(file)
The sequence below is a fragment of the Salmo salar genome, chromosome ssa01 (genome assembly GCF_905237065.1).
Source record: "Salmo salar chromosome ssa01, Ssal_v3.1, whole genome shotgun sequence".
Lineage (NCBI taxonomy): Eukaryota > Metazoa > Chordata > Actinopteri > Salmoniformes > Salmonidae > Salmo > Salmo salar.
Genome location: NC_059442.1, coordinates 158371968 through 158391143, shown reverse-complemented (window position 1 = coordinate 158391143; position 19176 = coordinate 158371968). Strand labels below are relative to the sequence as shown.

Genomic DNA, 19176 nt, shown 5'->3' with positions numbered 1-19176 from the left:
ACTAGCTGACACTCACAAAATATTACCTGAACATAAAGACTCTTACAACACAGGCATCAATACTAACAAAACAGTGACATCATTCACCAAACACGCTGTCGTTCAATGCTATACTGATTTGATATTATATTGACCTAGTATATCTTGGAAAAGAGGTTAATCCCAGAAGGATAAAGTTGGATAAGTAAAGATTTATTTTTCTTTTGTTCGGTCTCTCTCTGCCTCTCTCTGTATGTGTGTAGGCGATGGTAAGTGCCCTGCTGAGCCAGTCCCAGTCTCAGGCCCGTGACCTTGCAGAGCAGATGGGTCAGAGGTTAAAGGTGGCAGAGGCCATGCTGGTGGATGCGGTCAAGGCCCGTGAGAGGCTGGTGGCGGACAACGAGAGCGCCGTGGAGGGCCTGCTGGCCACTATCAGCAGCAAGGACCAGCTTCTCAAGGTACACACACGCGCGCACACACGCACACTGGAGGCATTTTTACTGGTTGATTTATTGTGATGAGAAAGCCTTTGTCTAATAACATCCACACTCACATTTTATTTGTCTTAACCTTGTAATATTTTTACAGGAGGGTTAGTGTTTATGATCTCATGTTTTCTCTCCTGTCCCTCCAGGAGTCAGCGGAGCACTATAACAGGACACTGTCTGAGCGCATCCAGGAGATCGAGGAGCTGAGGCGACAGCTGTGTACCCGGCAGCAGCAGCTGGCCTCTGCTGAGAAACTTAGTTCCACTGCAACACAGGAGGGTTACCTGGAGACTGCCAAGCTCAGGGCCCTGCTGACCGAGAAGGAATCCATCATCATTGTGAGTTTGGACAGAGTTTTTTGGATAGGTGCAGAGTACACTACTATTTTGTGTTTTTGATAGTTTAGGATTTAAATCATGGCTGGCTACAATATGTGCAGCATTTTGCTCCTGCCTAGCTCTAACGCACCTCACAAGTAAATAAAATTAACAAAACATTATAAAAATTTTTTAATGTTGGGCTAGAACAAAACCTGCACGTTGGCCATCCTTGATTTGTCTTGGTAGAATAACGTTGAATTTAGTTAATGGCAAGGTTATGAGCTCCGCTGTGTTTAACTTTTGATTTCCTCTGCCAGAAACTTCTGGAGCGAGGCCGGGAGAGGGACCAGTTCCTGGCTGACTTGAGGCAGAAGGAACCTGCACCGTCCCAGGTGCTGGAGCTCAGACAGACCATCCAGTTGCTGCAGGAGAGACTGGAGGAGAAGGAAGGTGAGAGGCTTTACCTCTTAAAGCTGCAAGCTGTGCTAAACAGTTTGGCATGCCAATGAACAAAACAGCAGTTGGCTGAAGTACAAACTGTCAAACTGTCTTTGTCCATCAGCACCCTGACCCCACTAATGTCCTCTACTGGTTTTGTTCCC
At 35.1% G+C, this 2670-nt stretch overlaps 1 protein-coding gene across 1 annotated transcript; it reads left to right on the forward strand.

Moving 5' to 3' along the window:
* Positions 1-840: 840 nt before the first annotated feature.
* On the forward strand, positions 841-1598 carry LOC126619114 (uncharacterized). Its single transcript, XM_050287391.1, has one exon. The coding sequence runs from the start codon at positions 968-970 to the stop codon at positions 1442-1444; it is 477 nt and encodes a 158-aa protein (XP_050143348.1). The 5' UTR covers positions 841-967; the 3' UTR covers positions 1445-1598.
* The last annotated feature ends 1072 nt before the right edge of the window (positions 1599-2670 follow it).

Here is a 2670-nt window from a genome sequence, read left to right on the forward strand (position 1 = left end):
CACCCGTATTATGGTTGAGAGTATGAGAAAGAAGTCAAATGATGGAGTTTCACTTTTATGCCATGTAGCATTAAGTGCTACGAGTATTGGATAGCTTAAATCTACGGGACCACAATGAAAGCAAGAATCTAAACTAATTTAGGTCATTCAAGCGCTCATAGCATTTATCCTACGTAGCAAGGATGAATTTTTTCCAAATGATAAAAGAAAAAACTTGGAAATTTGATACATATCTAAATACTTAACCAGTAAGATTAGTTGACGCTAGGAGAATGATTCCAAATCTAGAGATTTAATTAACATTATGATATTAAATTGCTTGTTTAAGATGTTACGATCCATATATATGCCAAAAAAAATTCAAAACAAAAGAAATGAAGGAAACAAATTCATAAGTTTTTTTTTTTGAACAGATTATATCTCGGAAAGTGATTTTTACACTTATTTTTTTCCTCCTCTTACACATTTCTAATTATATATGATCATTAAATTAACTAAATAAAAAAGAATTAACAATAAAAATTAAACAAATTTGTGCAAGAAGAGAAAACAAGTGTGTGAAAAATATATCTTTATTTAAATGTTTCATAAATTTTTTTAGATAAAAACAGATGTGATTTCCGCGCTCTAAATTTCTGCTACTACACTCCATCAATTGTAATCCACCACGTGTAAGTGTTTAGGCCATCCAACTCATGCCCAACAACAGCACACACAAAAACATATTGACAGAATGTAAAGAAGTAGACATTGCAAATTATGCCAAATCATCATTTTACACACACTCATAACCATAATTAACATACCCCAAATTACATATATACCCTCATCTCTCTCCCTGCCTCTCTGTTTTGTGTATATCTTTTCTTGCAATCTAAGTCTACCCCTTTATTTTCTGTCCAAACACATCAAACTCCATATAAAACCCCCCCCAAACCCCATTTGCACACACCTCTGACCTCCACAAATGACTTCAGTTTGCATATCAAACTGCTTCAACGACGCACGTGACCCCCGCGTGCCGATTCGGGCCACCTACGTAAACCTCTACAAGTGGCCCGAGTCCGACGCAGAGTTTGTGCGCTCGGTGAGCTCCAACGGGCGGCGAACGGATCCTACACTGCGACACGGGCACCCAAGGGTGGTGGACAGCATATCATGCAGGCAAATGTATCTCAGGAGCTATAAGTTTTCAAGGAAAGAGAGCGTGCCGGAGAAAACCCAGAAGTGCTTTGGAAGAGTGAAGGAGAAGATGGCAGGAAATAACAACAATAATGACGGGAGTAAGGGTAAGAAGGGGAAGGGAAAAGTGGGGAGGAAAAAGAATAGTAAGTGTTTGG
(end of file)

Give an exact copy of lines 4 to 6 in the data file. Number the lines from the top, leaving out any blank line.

Genome location: NC_059442.1, coordinates 158371968 through 158391143, shown reverse-complemented (window position 1 = coordinate 158391143; position 19176 = coordinate 158371968). Strand labels below are relative to the sequence as shown.

Genomic DNA, 19176 nt, shown 5'->3' with positions numbered 1-19176 from the left:
ACTAGCTGACACTCACAAAATATTACCTGAACATAAAGACTCTTACAACACAGGCATCAATACTAACAAAACAGTGACATCATTCACCAAACACGCTGTCGTTCAATGCTATACTGATTTGATATTATATTGACCTAGTATATCTTGGAAAAGAGGTTAATCCCAGAAGGATAAAGTTGGATAAGTAAAGATTTATTTTTCTTTTGTTCGGTCTCTCTCTGCCTCTCTCTGTATGTGTGTAGGCGATGGTAAGTGCCCTGCTGAGCCAGTCCCAGTCTCAGGCCCGTGACCTTGCAGAGCAGATGGGTCAGAGGTTAAAGGTGGCAGAGGCCATGCTGGTGGATGCGGTCAAGGCCCGTGAGAGGCTGGTGGCGGACAACGAGAGCGCCGTGGAGGGCCTGCTGGCCACTATCAGCAGCAAGGACCAGCTTCTCAAGGTACACACACGCGCGCACACACGCACACTGGAGGCATTTTTACTGGTTGATTTATTGTGATGAGAAAGCCTTTGTCTAATAACATCCACACTCACATTTTATTTGTCTTAACCTTGTAATATTTTTACAGGAGGGTTAGTGTTTATGATCTCATGTTTTCTCTCCTGTCCCTCCAGGAGTCAGCGGAGCACTATAACAGGACACTGTCTGAGCGCATCCAGGAGATCGAGGAGCTGAGGCGACAGCTGTGTACCCGGCAGCAGCAGCTGGCCTCTGCTGAGAAACTTAGTTCCACTGCAACACAGGAGGGTTACCTGGAGACTGCCAAGCTCAGGGCCCTGCTGACCGAGAAGGAATCCATCATCATTGTGAGTTTGGACAGAGTTTTTTGGATAGGTGCAGAGTACACTACTATTTTGTGTTTTTGATAGTTTAGGATTTAAATCATGGCTGGCTACAATATGTGCAGCATTTTGCTCCTGCCTAGCTCTAACGCACCTCACAAGTAAATAAAATTAACAAAACATTATAAAAATTTTTTAATGTTGGGCTAGAACAAAACCTGCACGTTGGCCATCCTTGATTTGTCTTGGTAGAATAACGTTGAATTTAGTTAATGGCAAGGTTATGAGCTCCGCTGTGTTTAACTTTTGATTTCCTCTGCCAGAAACTTCTGGAGCGAGGCCGGGAGAGGGACCAGTTCCTGGCTGACTTGAGGCAGAAGGAACCTGCACCGTCCCAGGTGCTGGAGCTCAGACAGACCATCCAGTTGCTGCAGGAGAGACTGGAGGAGAAGGAAGGTGAGAGGCTTTACCTCTTAAAGCTGCAAGCTGTGCTAAACAGTTTGGCATGCCAATGAACAAAACAGCAGTTGGCTGAAGTACAAACTGTCAAACTGTCTTTGTCCATCAGCACCCTGACCCCACTAATGTCCTCTACTGGTTTTGTTCCC